Monday, April 09, 2007

Karri fire towers

Karri trees are the tallest species of Eucalypt native to Western Australia. As a valuable, fast-growing timber resource, they have been logged since at least the end of the 19th century. Despite growing in the wetter, cooler, more temperate regions of the state, Karri forests are fire prone. Prior to the invention of the airplane, fire spotting in Karri country was tricky. Since the trees can be more than 80 meters (250 feet) tall, you need a pretty big tower to see over them. Unless you build a treefort.

In the early 20th century, almost a dozen fire towers were built in the tops of high standing karri trees for fire spotting. Two of these towers still exist, and are open to the public. One of them is still functional. In addition, during the bicentennial (1988), a replica tree tower was built in Warren National Park. At 74 meters, this is not only the highest tree tower, it is the tallest fire tower of any kind (if Wikipedia can be trusted) currently standing. From the top, you can see lots of other really tall trees, and the roof of the visitor’s center far below.

Unlike the original towers, this new tree has a rest platform a third of the way up. This gave me a steady location from which to photograph the patient and lovely Mrs. Lemming, who scampered down in a fraction of the time of her acrophobic husband.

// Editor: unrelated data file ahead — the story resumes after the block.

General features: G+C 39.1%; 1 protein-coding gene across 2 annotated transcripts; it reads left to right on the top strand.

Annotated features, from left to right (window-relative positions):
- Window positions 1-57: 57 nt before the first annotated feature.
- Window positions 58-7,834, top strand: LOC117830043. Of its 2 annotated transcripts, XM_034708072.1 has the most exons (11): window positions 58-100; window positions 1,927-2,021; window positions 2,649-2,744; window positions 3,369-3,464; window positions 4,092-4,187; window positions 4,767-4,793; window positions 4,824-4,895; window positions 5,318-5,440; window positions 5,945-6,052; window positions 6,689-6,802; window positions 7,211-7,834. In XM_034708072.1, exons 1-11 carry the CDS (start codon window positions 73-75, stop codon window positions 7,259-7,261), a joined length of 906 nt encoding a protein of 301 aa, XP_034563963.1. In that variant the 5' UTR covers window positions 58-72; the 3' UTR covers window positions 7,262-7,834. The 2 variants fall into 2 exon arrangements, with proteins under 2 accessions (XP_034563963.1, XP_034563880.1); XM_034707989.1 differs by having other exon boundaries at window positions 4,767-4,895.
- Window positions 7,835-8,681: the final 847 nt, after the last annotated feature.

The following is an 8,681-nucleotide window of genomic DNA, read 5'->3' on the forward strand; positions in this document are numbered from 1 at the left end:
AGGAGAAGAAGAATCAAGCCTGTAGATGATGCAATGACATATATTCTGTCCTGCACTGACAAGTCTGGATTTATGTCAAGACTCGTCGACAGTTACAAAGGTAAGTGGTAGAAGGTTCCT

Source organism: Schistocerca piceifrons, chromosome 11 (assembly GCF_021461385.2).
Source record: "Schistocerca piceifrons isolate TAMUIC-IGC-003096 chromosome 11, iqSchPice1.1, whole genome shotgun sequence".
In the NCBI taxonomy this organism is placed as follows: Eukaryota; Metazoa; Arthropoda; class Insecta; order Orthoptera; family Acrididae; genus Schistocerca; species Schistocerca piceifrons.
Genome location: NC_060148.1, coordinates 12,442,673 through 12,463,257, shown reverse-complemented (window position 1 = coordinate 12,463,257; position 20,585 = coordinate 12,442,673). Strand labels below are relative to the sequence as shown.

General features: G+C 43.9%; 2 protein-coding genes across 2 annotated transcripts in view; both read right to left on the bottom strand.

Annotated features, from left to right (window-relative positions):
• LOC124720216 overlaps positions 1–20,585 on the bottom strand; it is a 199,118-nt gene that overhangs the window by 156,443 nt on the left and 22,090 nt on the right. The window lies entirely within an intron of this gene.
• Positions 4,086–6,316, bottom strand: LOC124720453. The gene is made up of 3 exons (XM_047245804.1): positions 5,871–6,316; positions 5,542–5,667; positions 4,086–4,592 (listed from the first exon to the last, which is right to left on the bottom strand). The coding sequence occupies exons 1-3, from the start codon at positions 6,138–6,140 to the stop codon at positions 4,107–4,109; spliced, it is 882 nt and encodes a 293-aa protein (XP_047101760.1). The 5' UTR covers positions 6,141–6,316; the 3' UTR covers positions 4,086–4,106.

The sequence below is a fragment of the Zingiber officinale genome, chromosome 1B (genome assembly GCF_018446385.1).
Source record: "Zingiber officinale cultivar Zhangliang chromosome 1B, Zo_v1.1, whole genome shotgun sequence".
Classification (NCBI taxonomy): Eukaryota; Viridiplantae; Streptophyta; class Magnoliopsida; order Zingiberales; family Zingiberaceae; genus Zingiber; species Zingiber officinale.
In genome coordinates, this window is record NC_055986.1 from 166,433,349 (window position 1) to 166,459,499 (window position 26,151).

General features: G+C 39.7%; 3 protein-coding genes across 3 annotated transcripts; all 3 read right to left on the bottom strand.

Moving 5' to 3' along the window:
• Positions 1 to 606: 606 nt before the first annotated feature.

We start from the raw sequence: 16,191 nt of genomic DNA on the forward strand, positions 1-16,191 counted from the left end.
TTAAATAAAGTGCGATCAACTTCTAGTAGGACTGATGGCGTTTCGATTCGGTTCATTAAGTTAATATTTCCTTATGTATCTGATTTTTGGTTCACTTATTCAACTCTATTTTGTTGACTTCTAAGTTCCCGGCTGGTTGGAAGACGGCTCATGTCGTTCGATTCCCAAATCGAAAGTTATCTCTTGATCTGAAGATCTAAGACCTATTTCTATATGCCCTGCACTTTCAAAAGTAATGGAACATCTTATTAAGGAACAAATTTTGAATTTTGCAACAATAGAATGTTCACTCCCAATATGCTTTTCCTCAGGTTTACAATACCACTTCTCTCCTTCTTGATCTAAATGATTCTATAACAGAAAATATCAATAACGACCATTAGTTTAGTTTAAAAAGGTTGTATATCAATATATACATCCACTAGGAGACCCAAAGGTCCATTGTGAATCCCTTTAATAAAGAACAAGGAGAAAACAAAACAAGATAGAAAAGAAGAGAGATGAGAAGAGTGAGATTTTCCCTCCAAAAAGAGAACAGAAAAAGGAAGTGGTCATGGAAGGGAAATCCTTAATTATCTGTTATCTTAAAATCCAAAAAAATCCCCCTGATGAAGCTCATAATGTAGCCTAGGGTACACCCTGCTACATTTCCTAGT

Tip for would-be tree climbers: Don’t wear sandals. Any slight nervousness can combine with warm summer temperatures to cause the soles of the feet to sweat. This reduces the coefficient of friction on the foot/sandal interface, reducing stability and increasing the anxiety that generates this perspiration. I think climate guys call that positive feedback. I just found it to be unnerving.

1 comment:

Geek with Wings said...

Been there done that with the sandals thing - and an even bigger mistake would be to wear them to the National Sand Dunes monument on a hot day.... Not that I would ever do such a thing *cough*. Great pictures, by the way.